SVCTE | Student Spotlight: Megumi Ikeda
Name: Megumi Ikeda
SVCTE Video Production Student 2017-2019
Education: Leland High School (2015 - 2019) & California State University, Northridge (CSUN) (2019 - 2022)
Major: Cinema and Television Arts (Emerging Media Option)
Minor: Computer Science
How are your first two years of college going?
My time on campus during my first year went amazing! I joined a total of four organizations, from film-related clubs, greeks to cultural clubs. went to downtown LA nearly every weekend to attend and volunteer at film-related events with the friends I made through these clubs and classes. I also worked at the CSUN Sports Broadcast (very similar to CreaTV) to film live sports games held at CSUN.
In 2020, after COVID-19 hit, I spent most of my time working under three new jobs I took on at CSUN. Towards the beginning of 2020, I landed a job as a Multimedia Production assistant under CSUN IT to shoot and edit videos and as complete minor design tasks. After realizing my interest in motion design (animation for advertisements for those of you who aren’t familiar) later in the year, I was able to land a motion designer / video editor job under Associated Students, one of the most competitive workplaces at CSUN. Around the same time, I started working under IntersectLA, a creative marketing agency, as a motion designer / video editor.
Working at these jobs, I have produced motion design packages for concerts featuring Diplo and event trailers for speaker events featuring Yara Shahidi. I currently lead a client project at IntersectLA where I manage the team by producing product highlight videos for King Nutronics, the industry leader of temperature calibration products. I recently got chosen to lead IntersectLA’s biggest client yet, Medtronic, and I’m super excited to work with them in the upcoming months. It can be busy at times, but I love motion design work and creating videos for clients.
Now before this turns into a summary of my resume, I’ll get to answering the rest of the questions your students have. As you can see, I didn’t take a traditional film route, but film classes are the same no matter what option you choose within the Cinema and Television Arts major, so I should provide some insight.
What are your classes like?
Before COVID, my film classes were relatively small, with class sizes ranging from 20-50 people per room. Large lecture halls are usually reserved for general education classes. My favorite class was held inside theatres where we watched a new movie every other class. My classes are all on Zoom now, and with my full-time student schedule, I attend around 15 hours of class every week. As for the content in terms of the film classes, I would argue that the things you learn during your lowerclassmen years have already been taught to you to a certain degree in Mr. Furtado’s class.
How are living conditions in LA?
I like the location of Northridge because it is close enough to downtown LA without being constantly surrounded by people and noise. However, I will note that it is definitely difficult to get around without a car. Local bus services are available, but it will take three times as long to get somewhere instead of driving. Even with a car, traffic in LA is quite a headache. The dorms at CSUN, especially the apartment-style dorms are amazing, and I had the luxury of all the space it came with. Also, it can get extremely hot in Northridge, with some weeks hitting over 100 degrees every day. I’ve given quite the precaution here, but I genuinely loved living there in a new environment.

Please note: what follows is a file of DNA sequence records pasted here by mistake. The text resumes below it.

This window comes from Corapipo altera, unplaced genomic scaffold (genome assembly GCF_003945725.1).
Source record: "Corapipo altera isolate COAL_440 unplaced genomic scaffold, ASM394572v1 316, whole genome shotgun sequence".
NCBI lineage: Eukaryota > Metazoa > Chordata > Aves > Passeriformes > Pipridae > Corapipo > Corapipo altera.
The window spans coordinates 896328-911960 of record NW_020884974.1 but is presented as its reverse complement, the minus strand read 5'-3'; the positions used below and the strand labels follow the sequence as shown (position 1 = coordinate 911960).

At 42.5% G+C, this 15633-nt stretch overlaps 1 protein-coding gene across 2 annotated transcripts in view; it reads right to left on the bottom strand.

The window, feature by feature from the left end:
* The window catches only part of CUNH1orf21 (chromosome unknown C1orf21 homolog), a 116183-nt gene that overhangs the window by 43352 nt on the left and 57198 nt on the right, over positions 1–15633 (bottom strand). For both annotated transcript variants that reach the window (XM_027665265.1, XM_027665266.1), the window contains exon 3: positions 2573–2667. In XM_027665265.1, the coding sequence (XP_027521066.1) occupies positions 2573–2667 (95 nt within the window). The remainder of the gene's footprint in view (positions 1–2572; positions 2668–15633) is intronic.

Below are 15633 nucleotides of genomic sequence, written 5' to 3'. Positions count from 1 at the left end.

Outside of school, how many people have you been able to network with within the industry?
I’m not the best to answer this question, especially since I currently head towards a path of motion design / video post-production rather than film, but I would say you have to go out of your way to make connections outside of school. This means that you have to actively seek opportunities to volunteer at film festivals, cold message people, and attend events that lead to networking. I have cold emailed more motion designers than I can count, and these are the people from who I have received the best advice that has led me closer to opportunities for me to grow as a creative. Connections with industry professionals are not something handed to you, so I wouldn’t wait around. With that being said, networking within the university is also very important, especially during your lowerclassmen years. Internships and job opportunities often look for experience in the field, and it is easier to get jobs within the college first before branching out.
What is your overall enjoyment of the industry?
This one is something I really can’t speak about from personal experience.During my later months of freshman year, I did realize that I didn’t want to pursue traditional story-based filmmaking. This isn’t because of any opinions of the industry, but rather what felt right to me. I do love the motion design industry, though; animation of this kind has applications in a wide variety of industries and requires collaboration with marketing strategists, designers, and clients.
How do you feel your classes have prepared you for the industry? Have they not?
As said previously, much of the content that Mr. Furtado goes over during his classes is exactly what gets taught during lowerclassmen years of college. Although my career path isn’t traditional film, I have found that knowing the basics of video production, camera operation, and having years of technical skills from premiere pro brings me to great advantage over other students. Learning from class helps, but nothing is as useful as getting your hands dirty and working on projects.
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